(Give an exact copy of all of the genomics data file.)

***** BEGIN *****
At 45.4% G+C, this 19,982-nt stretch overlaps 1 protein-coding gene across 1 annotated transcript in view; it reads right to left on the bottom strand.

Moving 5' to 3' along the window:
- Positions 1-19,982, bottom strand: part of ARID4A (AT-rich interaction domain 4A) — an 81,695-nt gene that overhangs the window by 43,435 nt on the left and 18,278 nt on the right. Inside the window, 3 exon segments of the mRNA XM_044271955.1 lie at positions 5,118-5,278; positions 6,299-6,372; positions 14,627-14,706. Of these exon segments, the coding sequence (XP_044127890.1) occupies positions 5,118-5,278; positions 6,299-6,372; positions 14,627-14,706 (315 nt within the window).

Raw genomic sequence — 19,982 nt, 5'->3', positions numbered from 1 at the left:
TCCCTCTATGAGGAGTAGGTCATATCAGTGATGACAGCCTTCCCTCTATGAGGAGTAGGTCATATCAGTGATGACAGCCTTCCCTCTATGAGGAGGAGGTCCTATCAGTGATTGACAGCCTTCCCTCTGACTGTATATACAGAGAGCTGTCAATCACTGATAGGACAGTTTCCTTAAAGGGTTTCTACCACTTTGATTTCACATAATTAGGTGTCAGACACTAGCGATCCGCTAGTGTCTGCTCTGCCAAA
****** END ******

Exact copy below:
At 45.4% G+C, this 19,982-nt stretch overlaps 1 protein-coding gene across 1 annotated transcript in view; it reads right to left on the bottom strand.

Moving 5' to 3' along the window:
- Positions 1-19,982, bottom strand: part of ARID4A (AT-rich interaction domain 4A) — an 81,695-nt gene that overhangs the window by 43,435 nt on the left and 18,278 nt on the right. Inside the window, 3 exon segments of the mRNA XM_044271955.1 lie at positions 5,118-5,278; positions 6,299-6,372; positions 14,627-14,706. Of these exon segments, the coding sequence (XP_044127890.1) occupies positions 5,118-5,278; positions 6,299-6,372; positions 14,627-14,706 (315 nt within the window).

Raw genomic sequence — 19,982 nt, 5'->3', positions numbered from 1 at the left:
TCCCTCTATGAGGAGTAGGTCATATCAGTGATGACAGCCTTCCCTCTATGAGGAGTAGGTCATATCAGTGATGACAGCCTTCCCTCTATGAGGAGGAGGTCCTATCAGTGATTGACAGCCTTCCCTCTGACTGTATATACAGAGAGCTGTCAATCACTGATAGGACAGTTTCCTTAAAGGGTTTCTACCACTTTGATTTCACATAATTAGGTGTCAGACACTAGCGATCCGCTAGTGTCTGCTCTGCCAAA